Image Credit: Published by Currier & Ives/Library of Congress Prints and Photographs Division

By December 1862, the Civil War had dragged on for nearly two bloody years. The Union Army took a crushing blow from Robert E. Lees Army of Northern Virginia at the Battle of Fredericksburg. As the endless procession of Union casualties were being carried back to Washington, Lincoln said, “If there is a place worse than hell, I am in it.”

Not only was the Union split, but the North itself was fracturing into two irreconcilable camps: the Democratic Copperheads, who wanted to make peace with the South and allow them to secede, and the Radical Republicans, who wanted immediate emancipation of the slaves and were in open revolt against what they saw as Lincoln’s mismanagement of the war effort. As the Copperheads began demanding an end to the killing, the Radical Republicans, furious over the Union defeat at Fredericksburg, began congressional hearings over the conduct of the war.

A lifelong abolitionist, Chase held close ties to the Radical Republicans and had been telling them for months that the North’s misfortune was due to Seward’s influence over Lincoln. He reinforced the idea that Lincoln was in over his head. Seward, he claimed, was not only leading the Union to defeat but was also responsible for Lincolns protracted inaction in freeing the slaves.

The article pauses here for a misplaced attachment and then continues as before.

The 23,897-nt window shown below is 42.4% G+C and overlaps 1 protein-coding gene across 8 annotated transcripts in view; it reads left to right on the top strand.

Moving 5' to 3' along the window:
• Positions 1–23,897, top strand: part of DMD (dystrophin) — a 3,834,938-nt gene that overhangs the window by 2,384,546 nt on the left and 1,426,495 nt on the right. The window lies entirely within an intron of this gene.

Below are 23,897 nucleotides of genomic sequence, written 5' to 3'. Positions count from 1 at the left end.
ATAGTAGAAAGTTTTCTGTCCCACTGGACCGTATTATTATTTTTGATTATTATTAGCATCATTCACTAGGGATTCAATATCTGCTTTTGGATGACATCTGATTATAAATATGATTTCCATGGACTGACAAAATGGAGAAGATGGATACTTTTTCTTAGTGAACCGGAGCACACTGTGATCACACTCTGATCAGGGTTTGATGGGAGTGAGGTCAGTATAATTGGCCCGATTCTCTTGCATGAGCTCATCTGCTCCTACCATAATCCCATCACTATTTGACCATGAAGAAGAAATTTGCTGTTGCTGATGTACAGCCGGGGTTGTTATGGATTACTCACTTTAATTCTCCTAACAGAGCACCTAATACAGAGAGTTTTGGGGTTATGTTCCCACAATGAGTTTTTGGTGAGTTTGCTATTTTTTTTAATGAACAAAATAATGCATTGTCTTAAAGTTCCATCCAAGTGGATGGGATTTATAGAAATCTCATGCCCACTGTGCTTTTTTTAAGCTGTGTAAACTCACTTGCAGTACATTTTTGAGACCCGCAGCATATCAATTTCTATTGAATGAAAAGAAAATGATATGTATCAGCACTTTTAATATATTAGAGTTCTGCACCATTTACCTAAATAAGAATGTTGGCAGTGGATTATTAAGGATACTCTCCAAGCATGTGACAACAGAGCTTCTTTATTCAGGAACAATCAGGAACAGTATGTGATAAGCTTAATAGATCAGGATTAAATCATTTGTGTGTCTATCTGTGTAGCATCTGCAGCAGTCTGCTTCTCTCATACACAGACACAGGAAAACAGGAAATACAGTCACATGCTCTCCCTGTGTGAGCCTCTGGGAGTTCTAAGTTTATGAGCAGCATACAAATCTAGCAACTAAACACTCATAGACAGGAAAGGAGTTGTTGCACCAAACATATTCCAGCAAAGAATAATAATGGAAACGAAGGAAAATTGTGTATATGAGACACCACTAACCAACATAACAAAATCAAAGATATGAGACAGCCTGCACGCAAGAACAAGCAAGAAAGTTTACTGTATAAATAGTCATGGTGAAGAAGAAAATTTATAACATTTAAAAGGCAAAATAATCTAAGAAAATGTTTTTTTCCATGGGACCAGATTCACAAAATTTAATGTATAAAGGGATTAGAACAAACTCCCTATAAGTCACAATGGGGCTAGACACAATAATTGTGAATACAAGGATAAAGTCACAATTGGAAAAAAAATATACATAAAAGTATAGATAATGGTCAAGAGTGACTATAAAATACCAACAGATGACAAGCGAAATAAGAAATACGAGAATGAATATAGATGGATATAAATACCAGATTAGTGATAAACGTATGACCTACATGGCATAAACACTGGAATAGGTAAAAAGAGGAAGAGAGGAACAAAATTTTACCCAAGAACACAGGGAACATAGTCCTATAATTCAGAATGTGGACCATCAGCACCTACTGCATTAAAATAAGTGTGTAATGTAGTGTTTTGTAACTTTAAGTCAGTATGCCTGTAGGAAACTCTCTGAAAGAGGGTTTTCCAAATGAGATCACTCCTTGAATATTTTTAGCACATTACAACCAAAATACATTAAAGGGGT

The Radical Republicans began to demand Seward’s resignation. In reality, Lincoln’s primary concern was saving the democratic ideals of the nation by preserving the Union. To achieve that end, he was even willing to allow slavery to remain in the South as long as the southern states stayed in the Union and agreed not to let slavery spread. Lincoln hated slavery but believed it would naturally decline as economic forces made it unprofitable. He also found himself walking a political tightrope over the issue of emancipation because many of his own northern troops enlisted not to free the slaves but to keep the Union intact. Furthermore, Lincoln had to consider the crucial role played by the border states of Kentucky and Maryland. Either state might easily side with the South if they concluded that Lincoln was waging a war only to free the slaves. Had Maryland sided with the South, Washington, D.C., would
have been surrounded by hostile territory.

With Chase’s scheming and intrigue egging them on, a majority of Republican senators demanded Seward’s removal and a reorganization of Lincoln’s cabinet. Rumors soon swept the capital that the cabinet was going to resign and that the president himself had decided to resign. Lincoln understood that the Radical Republicans were attempting to usurp his executive powers and were determined to take control of the war effort away from the duly elected commander in chief. He also knew that the political intrigue aimed at him was fostered by his own Treasury secretary.